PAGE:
Alex Chitty‘s practice is one of translation and communication. In the past she has held many different roles. She has worked in music, theater, science, and biology and she currently also works as an educator at the Museum of Contemporary Art in Chicago and the School of the Art Institute of Chicago. These are all occupations of viewing the world, interpreting it, and relaying it to an audience in a new form. In her studio practice, she does the same thing. She takes disparate aspects of things she encounters in her daily life, be they images or objects, and communicates through the composition or reinterpretation of them.
I first saw Alex Chitty’s work, previously featured on Make Space, the summer of 2011 when she was a visiting artist at Ox-Bow while I was there taking a class. At the time, she was making digital drawings on found images as well as found object sculpture. Over the past couple years, it’s been exciting to see the different steps she’s taken in her work and the process of transformation that it’s gone through. Her new work, currently on view both at Andrew Rafacz Gallery in Chicago as well as at Roots & Culture in Chicago, seems to be operating on a completely different plane. I visited her studio a few weeks ago to talk to her about her practice and how her work has developed since the slides I saw at Ox-Bow two years ago.
I had been trying to visit Alex in her studio for a few weeks and it took both of our busy schedules and the threat of travel plans for us to finally settle a date. When I saw her at the opening of her Roots & Culture show, we hastily agreed that the following Monday afternoon would be the day. I arrived after a hot and sweaty bike ride to the corner of Damen and Fulton and called her to let me in. She led me up a bright wooden staircase to the studio area on the second floor. As we walked through the space, I recognized the work of some of my other favorite Chicago artists in the surrounding studios. Alex’s space was in the back by a huge window which took up the better part of one of her walls. The studio seemed fairly well organized in the way that it wasn’t “clean” but everything seemed to be arranged in cohesive piles. It was filled with a variety of different fabricated or collected objects, materials, prints, and cut paper pieces.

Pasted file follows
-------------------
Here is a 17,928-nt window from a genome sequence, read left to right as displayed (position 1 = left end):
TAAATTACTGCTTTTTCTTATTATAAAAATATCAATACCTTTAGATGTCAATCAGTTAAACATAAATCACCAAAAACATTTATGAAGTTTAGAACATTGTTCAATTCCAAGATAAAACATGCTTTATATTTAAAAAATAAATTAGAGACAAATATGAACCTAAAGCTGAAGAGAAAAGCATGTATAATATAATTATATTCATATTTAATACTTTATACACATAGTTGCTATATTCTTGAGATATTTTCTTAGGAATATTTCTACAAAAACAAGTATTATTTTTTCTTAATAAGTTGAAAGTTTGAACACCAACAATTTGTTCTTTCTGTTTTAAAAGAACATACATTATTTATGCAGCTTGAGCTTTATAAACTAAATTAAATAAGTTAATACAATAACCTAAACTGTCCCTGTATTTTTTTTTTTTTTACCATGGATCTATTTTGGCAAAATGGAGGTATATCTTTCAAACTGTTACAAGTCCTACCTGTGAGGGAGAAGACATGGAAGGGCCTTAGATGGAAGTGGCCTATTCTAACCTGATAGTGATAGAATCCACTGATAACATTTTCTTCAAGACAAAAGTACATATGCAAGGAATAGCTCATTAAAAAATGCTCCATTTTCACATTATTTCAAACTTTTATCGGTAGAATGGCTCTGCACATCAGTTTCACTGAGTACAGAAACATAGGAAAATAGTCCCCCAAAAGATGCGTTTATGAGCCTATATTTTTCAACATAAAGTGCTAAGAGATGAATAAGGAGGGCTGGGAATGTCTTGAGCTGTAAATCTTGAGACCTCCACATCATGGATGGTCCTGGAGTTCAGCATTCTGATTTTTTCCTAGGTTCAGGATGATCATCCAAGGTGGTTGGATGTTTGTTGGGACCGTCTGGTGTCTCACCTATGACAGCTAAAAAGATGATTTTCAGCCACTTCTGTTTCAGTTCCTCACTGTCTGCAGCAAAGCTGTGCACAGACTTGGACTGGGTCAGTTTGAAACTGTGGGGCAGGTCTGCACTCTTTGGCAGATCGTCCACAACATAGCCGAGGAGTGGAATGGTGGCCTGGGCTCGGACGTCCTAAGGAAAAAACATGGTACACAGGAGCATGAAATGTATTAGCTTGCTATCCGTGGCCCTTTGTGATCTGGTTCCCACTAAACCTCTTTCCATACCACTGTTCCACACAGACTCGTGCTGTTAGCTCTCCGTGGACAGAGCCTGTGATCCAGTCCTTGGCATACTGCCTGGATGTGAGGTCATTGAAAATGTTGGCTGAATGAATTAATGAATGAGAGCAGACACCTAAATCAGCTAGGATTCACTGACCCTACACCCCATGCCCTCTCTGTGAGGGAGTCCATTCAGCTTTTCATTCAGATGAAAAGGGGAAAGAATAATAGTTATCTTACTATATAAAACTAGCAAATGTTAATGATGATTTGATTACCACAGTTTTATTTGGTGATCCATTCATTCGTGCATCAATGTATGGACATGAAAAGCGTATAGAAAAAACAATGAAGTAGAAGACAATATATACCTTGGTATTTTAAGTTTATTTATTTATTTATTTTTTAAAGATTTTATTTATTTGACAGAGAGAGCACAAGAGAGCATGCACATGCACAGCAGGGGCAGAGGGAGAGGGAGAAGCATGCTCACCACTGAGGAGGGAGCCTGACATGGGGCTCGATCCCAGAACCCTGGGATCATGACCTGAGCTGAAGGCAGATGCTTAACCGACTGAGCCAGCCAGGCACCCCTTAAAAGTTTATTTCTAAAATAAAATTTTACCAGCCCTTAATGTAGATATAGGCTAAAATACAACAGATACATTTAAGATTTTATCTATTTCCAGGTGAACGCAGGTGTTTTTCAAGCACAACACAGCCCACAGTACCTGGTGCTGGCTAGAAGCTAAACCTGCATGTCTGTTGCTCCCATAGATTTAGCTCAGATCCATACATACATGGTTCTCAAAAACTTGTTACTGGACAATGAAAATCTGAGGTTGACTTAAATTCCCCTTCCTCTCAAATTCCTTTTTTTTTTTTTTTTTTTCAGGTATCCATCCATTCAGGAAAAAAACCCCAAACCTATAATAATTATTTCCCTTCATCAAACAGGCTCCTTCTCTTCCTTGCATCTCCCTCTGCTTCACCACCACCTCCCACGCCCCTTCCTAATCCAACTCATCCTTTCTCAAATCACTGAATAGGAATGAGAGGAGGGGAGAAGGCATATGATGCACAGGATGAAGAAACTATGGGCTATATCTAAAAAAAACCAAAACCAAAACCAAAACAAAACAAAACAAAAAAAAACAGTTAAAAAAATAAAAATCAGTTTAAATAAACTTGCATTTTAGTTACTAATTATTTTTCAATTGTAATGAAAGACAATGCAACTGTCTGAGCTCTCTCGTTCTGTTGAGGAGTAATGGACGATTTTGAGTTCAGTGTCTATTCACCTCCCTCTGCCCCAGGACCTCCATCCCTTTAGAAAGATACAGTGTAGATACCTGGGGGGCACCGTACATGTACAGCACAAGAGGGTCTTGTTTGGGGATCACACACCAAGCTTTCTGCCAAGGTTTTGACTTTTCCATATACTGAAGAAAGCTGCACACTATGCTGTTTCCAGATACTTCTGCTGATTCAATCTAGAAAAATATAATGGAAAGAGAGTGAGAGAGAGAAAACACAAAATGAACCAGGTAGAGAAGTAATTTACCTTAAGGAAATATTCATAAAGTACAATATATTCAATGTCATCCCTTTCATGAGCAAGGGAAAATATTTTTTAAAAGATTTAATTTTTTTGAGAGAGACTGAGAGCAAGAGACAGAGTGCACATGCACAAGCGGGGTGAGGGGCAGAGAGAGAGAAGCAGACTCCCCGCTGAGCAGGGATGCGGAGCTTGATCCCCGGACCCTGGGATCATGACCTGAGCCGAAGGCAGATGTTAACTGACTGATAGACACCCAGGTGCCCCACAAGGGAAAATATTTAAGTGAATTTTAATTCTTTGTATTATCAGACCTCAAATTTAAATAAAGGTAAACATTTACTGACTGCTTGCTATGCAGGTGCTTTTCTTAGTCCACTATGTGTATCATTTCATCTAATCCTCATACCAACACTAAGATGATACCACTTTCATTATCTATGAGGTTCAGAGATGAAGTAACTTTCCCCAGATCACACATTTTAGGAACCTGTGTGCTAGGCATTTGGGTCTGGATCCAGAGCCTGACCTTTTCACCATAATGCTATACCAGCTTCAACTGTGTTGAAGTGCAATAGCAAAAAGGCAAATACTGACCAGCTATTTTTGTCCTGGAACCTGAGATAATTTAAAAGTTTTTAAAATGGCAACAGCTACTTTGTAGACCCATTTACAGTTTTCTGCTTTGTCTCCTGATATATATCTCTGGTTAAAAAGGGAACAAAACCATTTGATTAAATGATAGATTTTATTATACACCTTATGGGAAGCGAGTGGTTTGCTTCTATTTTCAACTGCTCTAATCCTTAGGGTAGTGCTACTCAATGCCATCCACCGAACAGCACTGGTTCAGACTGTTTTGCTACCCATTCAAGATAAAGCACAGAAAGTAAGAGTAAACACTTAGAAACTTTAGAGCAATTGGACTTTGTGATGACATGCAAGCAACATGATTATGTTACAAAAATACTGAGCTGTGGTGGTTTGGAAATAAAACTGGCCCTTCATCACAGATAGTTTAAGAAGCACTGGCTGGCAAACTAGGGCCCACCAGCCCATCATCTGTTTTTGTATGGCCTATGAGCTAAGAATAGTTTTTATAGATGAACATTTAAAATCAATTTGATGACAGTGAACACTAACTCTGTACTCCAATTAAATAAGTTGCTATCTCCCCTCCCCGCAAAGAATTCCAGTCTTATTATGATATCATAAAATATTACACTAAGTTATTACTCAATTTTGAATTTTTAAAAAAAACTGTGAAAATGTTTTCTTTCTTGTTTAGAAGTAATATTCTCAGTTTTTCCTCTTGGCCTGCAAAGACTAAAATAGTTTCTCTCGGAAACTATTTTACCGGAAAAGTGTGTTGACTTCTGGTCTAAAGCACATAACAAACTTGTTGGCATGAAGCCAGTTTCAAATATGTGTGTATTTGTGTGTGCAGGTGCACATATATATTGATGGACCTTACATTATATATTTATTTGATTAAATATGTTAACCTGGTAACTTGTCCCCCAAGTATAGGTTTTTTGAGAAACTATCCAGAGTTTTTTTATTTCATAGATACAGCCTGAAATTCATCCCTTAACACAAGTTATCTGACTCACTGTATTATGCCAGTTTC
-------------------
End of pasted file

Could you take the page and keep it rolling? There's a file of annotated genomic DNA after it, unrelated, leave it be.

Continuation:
I began by asking Alex about how she approaches dimensionality in the creation of her work. Over the last couple years her work has gone from collages and prints to flat cut paper and paper sculpturally attached to the wall to the vitrine-like sculptures at her most recent two shows. The work seems to confound the definition of what is flat and what is dimensional – a piece of paper can be a sculpture and a sculpture can collapse into a layered plane as the viewer looks through it.
Alex cited the scanner as her favorite tool for collecting images and forms. She has a portable scanner she uses to scan pages of books, objects in spacial arrangements, or textures and make collages and compositions. She mentioned residencies as an important factor in how an artist’s practice can shift. A couple years ago, she went to the ACRE residency with the intention of working on paper pieces. While she was there, she discovered latex as a tool with which she could draw and sculpt. She abandoned the paper and focused on learning new skills and techniques for the rest of the residency. Now she sees the latex as a type of scanner with which she can make three-dimensional drawings of objects by tracing around them with lines of latex. The drawing itself is flat, simple lines that follow the form of the object, but they hold themselves together as a flexible dimensional skin or ghost of the object that was traced.
For her recent shows at Andrew Rafacz and Roots & Culture, Alex used space as a blank canvas in the same way that she would make a collage or stage a photo. At Roots & Culture, she brought collected and fabricated objects together on metal shelving units. The shelves become frames for the collection of objects which become spacial collages that a viewer can have a bodily reaction to by moving around them and bending or crouching to inspect their layers more closely. The perception of the objects, their forms, and their relationships to one another change depending on how the viewer approached the units.